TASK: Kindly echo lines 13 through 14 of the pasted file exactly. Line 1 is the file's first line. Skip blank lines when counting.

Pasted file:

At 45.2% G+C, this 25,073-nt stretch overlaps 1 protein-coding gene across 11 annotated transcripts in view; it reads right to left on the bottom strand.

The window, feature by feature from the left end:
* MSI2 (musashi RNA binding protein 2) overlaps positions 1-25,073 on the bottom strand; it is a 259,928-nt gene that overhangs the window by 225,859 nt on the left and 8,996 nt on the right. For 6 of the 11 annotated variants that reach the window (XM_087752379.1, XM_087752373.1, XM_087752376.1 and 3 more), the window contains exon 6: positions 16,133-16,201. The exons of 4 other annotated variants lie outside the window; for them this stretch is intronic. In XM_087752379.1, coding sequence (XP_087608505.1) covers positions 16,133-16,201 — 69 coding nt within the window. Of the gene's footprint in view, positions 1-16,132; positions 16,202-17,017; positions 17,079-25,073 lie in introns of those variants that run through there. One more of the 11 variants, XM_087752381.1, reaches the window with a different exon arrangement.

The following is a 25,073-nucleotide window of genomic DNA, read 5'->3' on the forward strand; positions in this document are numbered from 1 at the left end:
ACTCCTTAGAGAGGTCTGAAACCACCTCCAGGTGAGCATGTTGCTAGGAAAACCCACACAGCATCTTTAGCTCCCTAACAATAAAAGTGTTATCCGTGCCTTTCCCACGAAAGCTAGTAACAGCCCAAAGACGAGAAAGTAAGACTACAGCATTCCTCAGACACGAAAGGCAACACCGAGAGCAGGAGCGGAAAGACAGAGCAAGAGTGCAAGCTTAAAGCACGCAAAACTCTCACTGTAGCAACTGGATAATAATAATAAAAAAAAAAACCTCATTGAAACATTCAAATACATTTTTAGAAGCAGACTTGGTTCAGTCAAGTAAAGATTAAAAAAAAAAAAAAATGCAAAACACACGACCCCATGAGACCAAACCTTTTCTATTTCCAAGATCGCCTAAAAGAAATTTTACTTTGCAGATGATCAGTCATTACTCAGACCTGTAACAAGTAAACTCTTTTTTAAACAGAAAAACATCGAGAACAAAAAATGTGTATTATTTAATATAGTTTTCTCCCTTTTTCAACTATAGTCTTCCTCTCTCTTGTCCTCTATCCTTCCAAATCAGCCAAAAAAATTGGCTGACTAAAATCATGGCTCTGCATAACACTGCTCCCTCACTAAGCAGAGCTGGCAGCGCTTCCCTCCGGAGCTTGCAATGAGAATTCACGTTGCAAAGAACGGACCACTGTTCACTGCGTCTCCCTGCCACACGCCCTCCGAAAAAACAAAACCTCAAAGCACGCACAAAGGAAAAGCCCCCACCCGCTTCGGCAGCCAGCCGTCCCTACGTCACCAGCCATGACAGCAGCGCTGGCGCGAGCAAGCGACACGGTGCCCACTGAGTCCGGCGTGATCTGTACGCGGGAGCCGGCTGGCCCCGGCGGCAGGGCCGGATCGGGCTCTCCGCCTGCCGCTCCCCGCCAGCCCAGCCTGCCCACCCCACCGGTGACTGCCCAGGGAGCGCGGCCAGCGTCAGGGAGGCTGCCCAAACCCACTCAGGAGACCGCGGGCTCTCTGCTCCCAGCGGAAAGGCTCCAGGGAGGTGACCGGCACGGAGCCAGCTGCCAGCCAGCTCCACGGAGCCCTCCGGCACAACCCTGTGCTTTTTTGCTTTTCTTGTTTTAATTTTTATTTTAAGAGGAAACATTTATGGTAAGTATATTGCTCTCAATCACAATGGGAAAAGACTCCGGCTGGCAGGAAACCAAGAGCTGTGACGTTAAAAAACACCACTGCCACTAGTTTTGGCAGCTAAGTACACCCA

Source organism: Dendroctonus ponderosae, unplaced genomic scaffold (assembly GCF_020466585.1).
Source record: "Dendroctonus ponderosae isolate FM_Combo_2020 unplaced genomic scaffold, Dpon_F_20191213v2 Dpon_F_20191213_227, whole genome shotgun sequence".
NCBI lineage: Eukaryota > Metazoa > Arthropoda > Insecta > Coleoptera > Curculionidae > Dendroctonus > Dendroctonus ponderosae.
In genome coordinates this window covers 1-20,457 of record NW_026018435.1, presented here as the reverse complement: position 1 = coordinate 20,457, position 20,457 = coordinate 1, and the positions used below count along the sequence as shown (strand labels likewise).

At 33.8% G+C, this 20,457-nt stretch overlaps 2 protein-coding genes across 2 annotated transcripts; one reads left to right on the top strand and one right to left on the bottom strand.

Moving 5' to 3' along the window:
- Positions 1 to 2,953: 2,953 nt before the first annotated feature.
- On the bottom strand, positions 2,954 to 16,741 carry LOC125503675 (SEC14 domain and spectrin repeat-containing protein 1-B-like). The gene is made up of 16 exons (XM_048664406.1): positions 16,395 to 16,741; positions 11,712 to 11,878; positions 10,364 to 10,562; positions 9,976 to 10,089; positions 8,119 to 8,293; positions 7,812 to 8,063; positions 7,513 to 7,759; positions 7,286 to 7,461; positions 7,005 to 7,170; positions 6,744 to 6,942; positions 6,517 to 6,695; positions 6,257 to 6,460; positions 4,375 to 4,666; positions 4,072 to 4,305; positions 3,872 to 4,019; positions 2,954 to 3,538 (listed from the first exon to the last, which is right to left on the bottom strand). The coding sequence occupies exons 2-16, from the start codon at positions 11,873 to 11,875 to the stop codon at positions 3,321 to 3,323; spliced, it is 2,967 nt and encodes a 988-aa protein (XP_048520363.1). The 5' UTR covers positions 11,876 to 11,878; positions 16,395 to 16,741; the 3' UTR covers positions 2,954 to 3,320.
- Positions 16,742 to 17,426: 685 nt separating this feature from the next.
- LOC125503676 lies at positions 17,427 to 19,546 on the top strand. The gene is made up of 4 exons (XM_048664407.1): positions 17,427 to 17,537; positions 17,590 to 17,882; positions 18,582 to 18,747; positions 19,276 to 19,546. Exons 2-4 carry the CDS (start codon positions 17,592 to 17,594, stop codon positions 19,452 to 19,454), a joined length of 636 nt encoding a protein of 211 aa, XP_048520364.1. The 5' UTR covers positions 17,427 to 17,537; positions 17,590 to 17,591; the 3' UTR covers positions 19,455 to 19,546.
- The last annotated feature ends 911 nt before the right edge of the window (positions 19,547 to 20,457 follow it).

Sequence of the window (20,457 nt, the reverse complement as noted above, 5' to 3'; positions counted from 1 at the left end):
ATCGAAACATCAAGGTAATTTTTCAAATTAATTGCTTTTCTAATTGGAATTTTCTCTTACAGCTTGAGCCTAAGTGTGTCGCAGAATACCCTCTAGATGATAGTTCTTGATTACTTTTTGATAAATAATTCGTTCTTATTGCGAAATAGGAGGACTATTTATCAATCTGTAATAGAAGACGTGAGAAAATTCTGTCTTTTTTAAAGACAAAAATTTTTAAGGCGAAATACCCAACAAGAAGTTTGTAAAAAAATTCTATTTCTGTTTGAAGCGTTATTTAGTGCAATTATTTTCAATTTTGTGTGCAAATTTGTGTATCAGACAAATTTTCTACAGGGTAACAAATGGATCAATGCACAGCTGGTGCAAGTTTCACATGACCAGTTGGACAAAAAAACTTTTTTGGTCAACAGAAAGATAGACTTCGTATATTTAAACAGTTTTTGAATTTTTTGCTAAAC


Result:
- On the bottom strand, positions 2,954 to 16,741 carry LOC125503675 (SEC14 domain and spectrin repeat-containing protein 1-B-like). The gene is made up of 16 exons (XM_048664406.1): positions 16,395 to 16,741; positions 11,712 to 11,878; positions 10,364 to 10,562; positions 9,976 to 10,089; positions 8,119 to 8,293; positions 7,812 to 8,063; positions 7,513 to 7,759; positions 7,286 to 7,461; positions 7,005 to 7,170; positions 6,744 to 6,942; positions 6,517 to 6,695; positions 6,257 to 6,460; positions 4,375 to 4,666; positions 4,072 to 4,305; positions 3,872 to 4,019; positions 2,954 to 3,538 (listed from the first exon to the last, which is right to left on the bottom strand). The coding sequence occupies exons 2-16, from the start codon at positions 11,873 to 11,875 to the stop codon at positions 3,321 to 3,323; spliced, it is 2,967 nt and encodes a 988-aa protein (XP_048520363.1). The 5' UTR covers positions 11,876 to 11,878; positions 16,395 to 16,741; the 3' UTR covers positions 2,954 to 3,320.
- Positions 16,742 to 17,426: 685 nt separating this feature from the next.